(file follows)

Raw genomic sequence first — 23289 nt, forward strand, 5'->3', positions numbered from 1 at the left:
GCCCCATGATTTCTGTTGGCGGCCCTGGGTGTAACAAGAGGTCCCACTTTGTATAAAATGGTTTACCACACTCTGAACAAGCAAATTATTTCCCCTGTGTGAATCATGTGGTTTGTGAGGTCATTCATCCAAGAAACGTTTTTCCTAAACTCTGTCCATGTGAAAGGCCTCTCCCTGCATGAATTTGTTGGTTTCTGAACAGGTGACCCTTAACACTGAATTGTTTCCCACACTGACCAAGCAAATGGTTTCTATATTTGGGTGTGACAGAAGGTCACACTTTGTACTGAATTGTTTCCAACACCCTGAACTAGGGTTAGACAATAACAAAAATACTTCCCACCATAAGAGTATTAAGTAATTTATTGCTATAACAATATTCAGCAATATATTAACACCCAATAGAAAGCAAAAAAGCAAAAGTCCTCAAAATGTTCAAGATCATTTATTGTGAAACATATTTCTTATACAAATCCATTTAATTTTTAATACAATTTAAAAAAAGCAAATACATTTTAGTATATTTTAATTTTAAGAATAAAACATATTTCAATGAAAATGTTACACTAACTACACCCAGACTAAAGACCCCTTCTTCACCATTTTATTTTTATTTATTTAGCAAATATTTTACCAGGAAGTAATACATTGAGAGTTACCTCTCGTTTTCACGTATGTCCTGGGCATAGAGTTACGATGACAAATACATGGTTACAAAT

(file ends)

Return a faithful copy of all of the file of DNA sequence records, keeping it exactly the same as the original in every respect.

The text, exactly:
Raw genomic sequence first — 23289 nt, forward strand, 5'->3', positions numbered from 1 at the left:
GCCCCATGATTTCTGTTGGCGGCCCTGGGTGTAACAAGAGGTCCCACTTTGTATAAAATGGTTTACCACACTCTGAACAAGCAAATTATTTCCCCTGTGTGAATCATGTGGTTTGTGAGGTCATTCATCCAAGAAACGTTTTTCCTAAACTCTGTCCATGTGAAAGGCCTCTCCCTGCATGAATTTGTTGGTTTCTGAACAGGTGACCCTTAACACTGAATTGTTTCCCACACTGACCAAGCAAATGGTTTCTATATTTGGGTGTGACAGAAGGTCACACTTTGTACTGAATTGTTTCCAACACCCTGAACTAGGGTTAGACAATAACAAAAATACTTCCCACCATAAGAGTATTAAGTAATTTATTGCTATAACAATATTCAGCAATATATTAACACCCAATAGAAAGCAAAAAAGCAAAAGTCCTCAAAATGTTCAAGATCATTTATTGTGAAACATATTTCTTATACAAATCCATTTAATTTTTAATACAATTTAAAAAAAGCAAATACATTTTAGTATATTTTAATTTTAAGAATAAAACATATTTCAATGAAAATGTTACACTAACTACACCCAGACTAAAGACCCCTTCTTCACCATTTTATTTTTATTTATTTAGCAAATATTTTACCAGGAAGTAATACATTGAGAGTTACCTCTCGTTTTCACGTATGTCCTGGGCATAGAGTTACGATGACAAATACATGGTTACAAAT